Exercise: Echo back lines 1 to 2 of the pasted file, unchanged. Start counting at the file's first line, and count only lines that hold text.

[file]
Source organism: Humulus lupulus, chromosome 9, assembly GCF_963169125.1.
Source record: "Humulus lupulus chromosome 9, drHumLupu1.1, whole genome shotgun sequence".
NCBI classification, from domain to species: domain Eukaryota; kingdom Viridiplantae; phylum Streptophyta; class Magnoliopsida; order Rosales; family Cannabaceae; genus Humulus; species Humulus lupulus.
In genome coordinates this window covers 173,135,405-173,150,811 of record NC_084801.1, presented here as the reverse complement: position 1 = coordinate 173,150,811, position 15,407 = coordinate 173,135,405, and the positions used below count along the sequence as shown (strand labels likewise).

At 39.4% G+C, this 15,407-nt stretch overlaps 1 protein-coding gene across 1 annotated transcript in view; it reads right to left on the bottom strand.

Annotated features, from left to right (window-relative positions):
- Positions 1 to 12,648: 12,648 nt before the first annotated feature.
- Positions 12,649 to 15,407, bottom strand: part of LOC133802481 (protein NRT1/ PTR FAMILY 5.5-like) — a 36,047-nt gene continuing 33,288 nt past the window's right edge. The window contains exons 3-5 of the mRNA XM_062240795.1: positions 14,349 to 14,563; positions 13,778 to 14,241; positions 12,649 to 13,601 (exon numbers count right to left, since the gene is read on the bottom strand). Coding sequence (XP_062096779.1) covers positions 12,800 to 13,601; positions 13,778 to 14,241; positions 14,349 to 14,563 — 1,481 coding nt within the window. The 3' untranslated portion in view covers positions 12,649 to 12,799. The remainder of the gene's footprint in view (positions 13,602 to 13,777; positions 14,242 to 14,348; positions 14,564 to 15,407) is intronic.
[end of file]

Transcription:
Source organism: Humulus lupulus, chromosome 9, assembly GCF_963169125.1.
Source record: "Humulus lupulus chromosome 9, drHumLupu1.1, whole genome shotgun sequence".